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For their own good
Fifty years ago, they were screwed-up kids sent to the Florida School for Boys to be straightened out. But now they are screwed-up men, scarred by the whippings they endured. Read the story and see a video and portrait gallery.
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Biffle's mood lifts with form
Biffle has won six of the past 17 series races, including five this season. The hot streak started last year when he won the season closer at Homestead.
By BRANT JAMES
Published July 2, 2005
DAYTONA BEACH - Greg Biffle looks very comfortable these days. Happy.
As one of his pet boxers, Foster, circulates, sniffing out the crowd gathered for the announcement of a new NASCAR pets calendar Biffle's foundation is promoting, he wrestles the other, Gracie, off the interview table.
Children and pets are certain to steal the show every time, but the 35-year-old doesn't mind if his "children" share some of the limelight he craved for so long. Having won titles in the NASCAR Truck and Busch series, Roush Racing's driver of the No.16 Ford has begun to replicate that success in Nextel Cup, leading the points standings by 22 over Jimmie Johnson. His five wins lead the series.
"I love it," Biffle said. "I love every minute of it. I wake up every day wanting to go to the racetrack and race."
As usual, Daytona International Speedway is a way point in a career of fits and many stops. When Biffle earned his first Nextel Cup victory here in 2003, he was a stunned rookie seemingly on the verge of immediate success. It was actually a solitary moment of joy for a team in over its head.
Under new crew chief Doug Richert, Biffle earned the pole for the Daytona 500 in 2004, but by the time the series returned to Daytona last July, he was more than 700 points off the pace, and bitter and disillusioned with more poor performance. He seemingly used the media to prod owner Jack Roush into releasing him so he could pursue offers that had come his way in a contract year.
In an organization in which mood isn't held against anyone - the owner was typically dour until he won his first title in 2003 with Matt Kenseth, Mark Martin is always on the serious side and Kurt Busch has his hot-headed moments - Biffle's reaction to his situation the last two years was almost embraced. He has since signed a three-year extension.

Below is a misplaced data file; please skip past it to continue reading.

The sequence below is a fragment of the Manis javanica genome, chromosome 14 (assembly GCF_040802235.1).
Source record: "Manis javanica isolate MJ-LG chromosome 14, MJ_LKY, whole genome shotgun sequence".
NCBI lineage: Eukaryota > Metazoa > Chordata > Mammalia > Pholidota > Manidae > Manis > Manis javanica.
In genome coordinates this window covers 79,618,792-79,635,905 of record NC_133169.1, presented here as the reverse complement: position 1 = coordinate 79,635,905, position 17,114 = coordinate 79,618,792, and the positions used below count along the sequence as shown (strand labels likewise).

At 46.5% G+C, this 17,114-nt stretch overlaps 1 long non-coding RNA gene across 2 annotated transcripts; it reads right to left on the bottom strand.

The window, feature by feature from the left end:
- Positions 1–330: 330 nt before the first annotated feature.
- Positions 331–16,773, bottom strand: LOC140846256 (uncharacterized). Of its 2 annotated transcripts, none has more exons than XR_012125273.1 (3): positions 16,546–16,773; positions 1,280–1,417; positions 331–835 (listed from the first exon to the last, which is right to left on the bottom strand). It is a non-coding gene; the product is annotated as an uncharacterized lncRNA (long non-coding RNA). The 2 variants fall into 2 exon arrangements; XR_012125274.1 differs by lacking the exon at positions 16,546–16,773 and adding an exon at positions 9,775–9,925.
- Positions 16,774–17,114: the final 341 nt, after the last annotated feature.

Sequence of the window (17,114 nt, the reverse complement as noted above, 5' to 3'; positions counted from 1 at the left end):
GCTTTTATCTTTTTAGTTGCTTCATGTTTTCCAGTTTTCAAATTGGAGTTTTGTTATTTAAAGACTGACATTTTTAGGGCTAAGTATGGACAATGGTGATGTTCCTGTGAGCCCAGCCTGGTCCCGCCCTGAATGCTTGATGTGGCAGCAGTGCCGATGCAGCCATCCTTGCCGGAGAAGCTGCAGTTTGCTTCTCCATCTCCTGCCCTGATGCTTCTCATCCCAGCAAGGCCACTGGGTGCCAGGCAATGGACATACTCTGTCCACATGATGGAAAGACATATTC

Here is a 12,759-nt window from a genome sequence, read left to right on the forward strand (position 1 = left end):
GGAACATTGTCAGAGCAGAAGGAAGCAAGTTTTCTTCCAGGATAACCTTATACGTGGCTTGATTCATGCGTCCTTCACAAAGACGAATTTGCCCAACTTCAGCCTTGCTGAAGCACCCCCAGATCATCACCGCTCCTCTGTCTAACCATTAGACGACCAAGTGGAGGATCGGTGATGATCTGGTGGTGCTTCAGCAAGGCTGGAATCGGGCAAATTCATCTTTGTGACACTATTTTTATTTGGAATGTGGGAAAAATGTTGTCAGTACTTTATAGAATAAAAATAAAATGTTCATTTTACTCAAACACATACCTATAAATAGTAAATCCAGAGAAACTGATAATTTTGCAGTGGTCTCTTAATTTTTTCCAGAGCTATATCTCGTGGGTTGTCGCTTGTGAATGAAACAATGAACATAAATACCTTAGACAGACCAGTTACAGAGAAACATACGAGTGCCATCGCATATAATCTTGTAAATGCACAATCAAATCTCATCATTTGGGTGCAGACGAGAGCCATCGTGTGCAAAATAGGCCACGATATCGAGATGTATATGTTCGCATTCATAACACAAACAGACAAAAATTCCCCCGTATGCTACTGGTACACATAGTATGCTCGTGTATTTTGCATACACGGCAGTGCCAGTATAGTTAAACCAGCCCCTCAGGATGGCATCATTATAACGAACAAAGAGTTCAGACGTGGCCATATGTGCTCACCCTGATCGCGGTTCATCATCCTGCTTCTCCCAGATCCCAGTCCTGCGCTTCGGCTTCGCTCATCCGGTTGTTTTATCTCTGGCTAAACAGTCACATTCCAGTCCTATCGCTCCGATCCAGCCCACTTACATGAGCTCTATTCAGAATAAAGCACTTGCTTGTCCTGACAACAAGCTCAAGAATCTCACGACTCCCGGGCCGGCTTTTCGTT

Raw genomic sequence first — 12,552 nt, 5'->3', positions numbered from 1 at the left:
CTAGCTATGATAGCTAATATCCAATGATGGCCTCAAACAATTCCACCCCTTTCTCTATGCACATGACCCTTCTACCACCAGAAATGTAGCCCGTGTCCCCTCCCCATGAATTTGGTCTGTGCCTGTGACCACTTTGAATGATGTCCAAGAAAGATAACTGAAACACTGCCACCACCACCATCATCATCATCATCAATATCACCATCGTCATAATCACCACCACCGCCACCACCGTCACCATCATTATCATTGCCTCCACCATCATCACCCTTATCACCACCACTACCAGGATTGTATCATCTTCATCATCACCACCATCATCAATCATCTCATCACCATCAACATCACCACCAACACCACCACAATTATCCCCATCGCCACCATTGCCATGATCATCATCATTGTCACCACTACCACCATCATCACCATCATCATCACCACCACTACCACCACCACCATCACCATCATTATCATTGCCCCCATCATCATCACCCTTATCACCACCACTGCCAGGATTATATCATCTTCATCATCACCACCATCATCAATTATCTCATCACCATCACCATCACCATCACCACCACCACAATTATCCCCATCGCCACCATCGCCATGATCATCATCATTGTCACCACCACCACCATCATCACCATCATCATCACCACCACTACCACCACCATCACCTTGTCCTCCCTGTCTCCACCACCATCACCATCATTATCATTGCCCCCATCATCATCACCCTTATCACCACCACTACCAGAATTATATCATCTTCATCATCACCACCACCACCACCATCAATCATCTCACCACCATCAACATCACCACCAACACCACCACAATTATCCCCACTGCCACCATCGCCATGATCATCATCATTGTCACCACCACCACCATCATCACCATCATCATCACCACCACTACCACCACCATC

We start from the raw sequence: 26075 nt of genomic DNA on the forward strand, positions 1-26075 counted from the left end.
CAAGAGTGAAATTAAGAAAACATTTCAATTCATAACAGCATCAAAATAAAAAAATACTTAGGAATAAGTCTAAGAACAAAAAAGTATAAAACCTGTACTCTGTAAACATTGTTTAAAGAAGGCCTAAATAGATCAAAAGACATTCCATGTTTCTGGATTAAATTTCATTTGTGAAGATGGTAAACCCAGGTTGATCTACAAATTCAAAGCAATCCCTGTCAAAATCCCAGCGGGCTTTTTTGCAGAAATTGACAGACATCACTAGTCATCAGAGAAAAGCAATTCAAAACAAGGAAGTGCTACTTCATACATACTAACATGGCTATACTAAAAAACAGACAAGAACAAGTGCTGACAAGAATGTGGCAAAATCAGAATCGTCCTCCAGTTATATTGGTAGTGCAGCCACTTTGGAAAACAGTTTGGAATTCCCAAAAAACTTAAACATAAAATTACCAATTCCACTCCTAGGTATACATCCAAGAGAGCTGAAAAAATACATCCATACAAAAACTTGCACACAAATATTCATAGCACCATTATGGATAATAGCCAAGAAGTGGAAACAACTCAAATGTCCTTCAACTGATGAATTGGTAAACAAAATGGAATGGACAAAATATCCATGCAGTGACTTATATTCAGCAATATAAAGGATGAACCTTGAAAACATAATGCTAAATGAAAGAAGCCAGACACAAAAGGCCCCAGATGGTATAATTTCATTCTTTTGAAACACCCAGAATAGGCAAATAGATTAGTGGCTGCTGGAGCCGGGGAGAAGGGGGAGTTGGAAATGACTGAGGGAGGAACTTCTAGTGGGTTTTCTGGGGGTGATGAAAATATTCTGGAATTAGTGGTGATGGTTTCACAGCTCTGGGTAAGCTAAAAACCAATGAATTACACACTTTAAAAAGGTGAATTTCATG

"(Biffle's) grousing was more about the strategy, not about his equipment," team president Geoff Smith said. "His equipment was a result of the strategy, which was a result of us having a rookie crew chief (Randy Goss) leading his team. His crew chief had the same access to the facilities and same equipment everyone else had, he just didn't know how to use them with the same degree of success as the other guys. We understood that, but otherwise Greg's just got a personality when it doesn't go just right he'll say something about it in public."
Biffle regrouped in the second half, winning at Michigan and Homestead. His Victory Lane exuberance in the season finale was dwarfed, however, by a massive stage on which teammate Kurt Busch and a throng celebrated Roush's consecutive drivers' titles. It was a tough moment for Biffle. Busch, nine years younger, finished second to Biffle in the 2000 Truck series but skipped the Busch series to vault to Nextel Cup. Maybe that could have been Biffle on the big stage if different decisions had been made. But Biffle looked beyond it.
"Everybody's ready to go home and I'm just ready for the season to start," Biffle said.
Biffle is finally at the top of the Roush pecking order, and his mood and outlook reflect it. Building on the Homestead victory, Biffle won at Fontana in the second race this season, then went to Victory Lane at Texas, Darlington, Dover and, two weeks ago, at Michigan.
By finishing 14th at Sonoma Sunday, he took the Nextel Cup points lead for the first time. And by moving atop the standings, he gets a position of honor in the garage. Transporters are arranged in order of the standings, with the defending series champion on the end, so his No.16 hauler is sidled next to Busch.
"It means a lot to lead the points right now," Biffle said. "To the team, to myself because of the fact that it kind of shifts the spotlight. We're on top now. We get to park one more slot up in the garage. We get to park next to the (No.) 97 car."
If Biffle were to hold his parking space after the one week that really matters, after Homestead on Nov.20, he would become the first to win titles in NASCAR's three major series: Trucks (2000), Busch (2002) and Nextel Cup.
Biffle has performed well enough to earn the chance, making the most of his opportunities. Biffle was a Late Model racer in Vancouver, Wash., who built his own cars when he decided to make a grab for a NASCAR team's attention in 1995.
He hauled his equipment to Tucson, Ariz., for a made-for-television stock car series that yearly attracted some of the West's undiscovered talent. Biffle dominated, winning all but one race and catching the eye of analyst and 1973 Winston Cup champion Benny Parsons, who was working the telecast for ESPN.
Parsons was so impressed he hounded NASCAR race teams - among them Richard Childress Racing and Petty Enterprises - to give the enigmatic Biffle a chance. It was a hard sell.
"Biffle came from total obscurity," Smith said. "The resume we originally got from Greg had none of the credentials on it you would accept to give a guy a break. He was basically a local track champion in a remote corner of the world that didn't have very much competition to evaluate him against."
Eighteen months after Parsons discovered him, Biffle was signed to drive a third Roush Truck series entry never having sat in a race truck.
"The championships he has won, he's given me a ring from it, and he probably will give me a ring if he wins a Cup championship," Parsons said pridefully.